Post # 1
I love antique rings and I got my very own now! My FH and I have been trying to identify the makers mark to find a similar wedding band! It is palladium. Any help would be appreciated.
I would also love to see all your beautiful antique rings!!
Post # 3
I’m afraid I can’t help you with the makers mark on your ring, but it is so beautiful!!!!!
My engagement ring is from the 1940’s, it was my FI’s grandmothers engagement ring!
Post # 4
Very Beautiful and Unique! Love the two toned color thanks!
Post # 5
Take a pic of the maker’s mark and do a google search for it. It’s very easy. You may be able to find it by searching for it.
Post # 6
Does it look like a pi symbol to you? or two T’s together like, TT? That’s Traub! Made in Detroit.
Post # 7
I definitely think it’s Traub! It’s the pi symbol in a circle!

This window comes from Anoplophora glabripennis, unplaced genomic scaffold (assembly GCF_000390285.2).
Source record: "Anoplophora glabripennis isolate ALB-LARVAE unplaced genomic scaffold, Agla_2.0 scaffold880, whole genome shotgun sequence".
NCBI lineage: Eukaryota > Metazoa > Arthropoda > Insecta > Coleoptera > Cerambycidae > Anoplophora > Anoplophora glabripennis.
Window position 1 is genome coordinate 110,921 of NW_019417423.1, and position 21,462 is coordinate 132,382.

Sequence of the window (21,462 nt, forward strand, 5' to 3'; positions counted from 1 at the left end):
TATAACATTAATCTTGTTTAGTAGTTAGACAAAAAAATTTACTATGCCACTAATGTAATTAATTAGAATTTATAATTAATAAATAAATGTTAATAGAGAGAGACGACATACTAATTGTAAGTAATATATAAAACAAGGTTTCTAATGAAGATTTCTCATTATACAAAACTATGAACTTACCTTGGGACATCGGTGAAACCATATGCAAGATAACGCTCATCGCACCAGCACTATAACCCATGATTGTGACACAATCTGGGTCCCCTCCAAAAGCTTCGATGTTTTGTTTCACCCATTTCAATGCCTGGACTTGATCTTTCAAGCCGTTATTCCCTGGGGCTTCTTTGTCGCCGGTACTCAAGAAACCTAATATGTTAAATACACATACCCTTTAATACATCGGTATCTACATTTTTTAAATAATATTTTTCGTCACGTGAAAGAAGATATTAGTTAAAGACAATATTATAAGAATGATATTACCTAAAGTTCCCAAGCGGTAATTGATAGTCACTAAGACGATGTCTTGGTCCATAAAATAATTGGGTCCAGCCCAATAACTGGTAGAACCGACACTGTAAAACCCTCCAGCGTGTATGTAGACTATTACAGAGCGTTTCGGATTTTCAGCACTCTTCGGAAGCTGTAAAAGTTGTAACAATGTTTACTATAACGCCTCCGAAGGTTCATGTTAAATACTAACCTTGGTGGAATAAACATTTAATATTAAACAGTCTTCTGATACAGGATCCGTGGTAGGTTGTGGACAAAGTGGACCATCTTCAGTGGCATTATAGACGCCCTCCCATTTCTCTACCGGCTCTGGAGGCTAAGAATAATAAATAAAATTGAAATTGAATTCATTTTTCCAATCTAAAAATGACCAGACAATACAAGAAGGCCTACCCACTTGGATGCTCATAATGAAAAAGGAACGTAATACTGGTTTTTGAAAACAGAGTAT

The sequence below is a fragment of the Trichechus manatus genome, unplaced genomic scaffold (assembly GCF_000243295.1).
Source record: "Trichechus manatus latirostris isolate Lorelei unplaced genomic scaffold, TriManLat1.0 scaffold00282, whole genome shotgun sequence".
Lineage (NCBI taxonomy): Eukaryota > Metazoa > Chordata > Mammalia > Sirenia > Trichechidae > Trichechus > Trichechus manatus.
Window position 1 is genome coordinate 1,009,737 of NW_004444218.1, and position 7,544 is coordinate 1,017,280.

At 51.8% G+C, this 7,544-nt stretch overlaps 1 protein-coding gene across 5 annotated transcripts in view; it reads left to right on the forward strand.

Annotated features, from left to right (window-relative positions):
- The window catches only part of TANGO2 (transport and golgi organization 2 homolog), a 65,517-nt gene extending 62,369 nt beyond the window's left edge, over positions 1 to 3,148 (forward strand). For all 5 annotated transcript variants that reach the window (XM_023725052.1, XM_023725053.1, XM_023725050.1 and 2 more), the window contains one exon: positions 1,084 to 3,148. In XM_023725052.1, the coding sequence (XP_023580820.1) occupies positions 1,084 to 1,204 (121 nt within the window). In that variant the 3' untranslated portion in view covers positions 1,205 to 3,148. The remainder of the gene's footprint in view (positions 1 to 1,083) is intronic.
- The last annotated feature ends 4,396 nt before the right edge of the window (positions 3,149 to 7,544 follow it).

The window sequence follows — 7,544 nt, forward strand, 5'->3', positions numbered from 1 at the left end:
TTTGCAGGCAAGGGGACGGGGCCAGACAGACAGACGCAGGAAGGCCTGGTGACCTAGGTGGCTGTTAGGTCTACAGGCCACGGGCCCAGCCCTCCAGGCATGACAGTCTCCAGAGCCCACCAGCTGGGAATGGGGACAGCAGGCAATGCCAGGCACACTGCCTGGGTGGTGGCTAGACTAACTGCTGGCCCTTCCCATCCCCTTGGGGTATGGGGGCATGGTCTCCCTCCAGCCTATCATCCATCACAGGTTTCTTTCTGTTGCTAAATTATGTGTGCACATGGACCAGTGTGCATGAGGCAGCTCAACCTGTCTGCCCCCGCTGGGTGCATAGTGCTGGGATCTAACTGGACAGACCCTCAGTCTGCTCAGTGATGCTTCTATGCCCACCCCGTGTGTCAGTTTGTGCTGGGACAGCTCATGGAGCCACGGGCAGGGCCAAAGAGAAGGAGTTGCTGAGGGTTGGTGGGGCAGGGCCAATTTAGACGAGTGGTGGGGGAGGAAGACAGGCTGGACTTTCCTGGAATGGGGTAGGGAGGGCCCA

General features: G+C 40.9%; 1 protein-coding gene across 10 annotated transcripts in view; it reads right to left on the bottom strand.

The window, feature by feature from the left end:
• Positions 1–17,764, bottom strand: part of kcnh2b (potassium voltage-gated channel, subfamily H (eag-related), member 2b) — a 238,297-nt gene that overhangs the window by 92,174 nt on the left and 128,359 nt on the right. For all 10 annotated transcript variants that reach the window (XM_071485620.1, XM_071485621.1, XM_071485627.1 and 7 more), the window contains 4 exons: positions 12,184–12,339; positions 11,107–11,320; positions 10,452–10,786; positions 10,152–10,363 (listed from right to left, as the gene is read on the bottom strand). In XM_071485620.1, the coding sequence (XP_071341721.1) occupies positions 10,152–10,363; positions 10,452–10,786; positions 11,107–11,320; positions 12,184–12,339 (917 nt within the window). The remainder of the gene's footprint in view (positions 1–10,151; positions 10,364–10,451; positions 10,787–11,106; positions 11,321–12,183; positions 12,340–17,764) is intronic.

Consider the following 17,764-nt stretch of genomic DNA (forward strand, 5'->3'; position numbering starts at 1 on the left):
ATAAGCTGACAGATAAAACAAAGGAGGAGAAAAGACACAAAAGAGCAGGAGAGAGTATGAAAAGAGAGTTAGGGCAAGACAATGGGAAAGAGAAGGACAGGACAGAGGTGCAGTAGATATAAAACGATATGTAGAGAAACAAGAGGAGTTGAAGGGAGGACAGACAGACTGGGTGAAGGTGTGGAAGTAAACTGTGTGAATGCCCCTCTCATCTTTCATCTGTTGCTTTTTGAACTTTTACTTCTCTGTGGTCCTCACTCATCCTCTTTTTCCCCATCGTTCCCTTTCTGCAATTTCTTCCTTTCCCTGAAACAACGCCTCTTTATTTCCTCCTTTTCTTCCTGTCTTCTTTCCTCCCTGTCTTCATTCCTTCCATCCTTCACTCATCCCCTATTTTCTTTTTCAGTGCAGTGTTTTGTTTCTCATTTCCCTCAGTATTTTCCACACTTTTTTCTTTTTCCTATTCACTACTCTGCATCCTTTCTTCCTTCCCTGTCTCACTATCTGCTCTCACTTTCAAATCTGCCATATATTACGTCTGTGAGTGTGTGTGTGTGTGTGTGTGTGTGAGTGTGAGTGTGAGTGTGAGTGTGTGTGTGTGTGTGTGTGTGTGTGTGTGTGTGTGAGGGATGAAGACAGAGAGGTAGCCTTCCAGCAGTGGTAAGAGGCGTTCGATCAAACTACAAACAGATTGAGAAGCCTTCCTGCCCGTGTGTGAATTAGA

Post # 8
Palladium most likely puts int in the 40s… but it could be earlier. Platinum was reserved for the war effort, so a lot of rings were made in palladium instead in the 40s… which doesn’t mean it can’t be older but a lot of rings were from then. Congrats!! I wish mine had a makers mark 🙁
Post # 9
It’s most definately not Traub – the ring around the logo is absent and Traub is generally paired with the name Traub as well as “Orange Blossom” (in rings from the 20s – late 1940s).The Maker’s Mark is for John Giovannetti of New York City.
The style of the ring dates it to the 1950s – more so than the 1940s. And – FYI – They were still using palladium in the 1950s. It remained moderately popular in the early 1950s, but due to the rather rigid nature of the alloy it soon fell out of favor for the no longer controlled Platinum and 14k White gold. See this ad from 1952: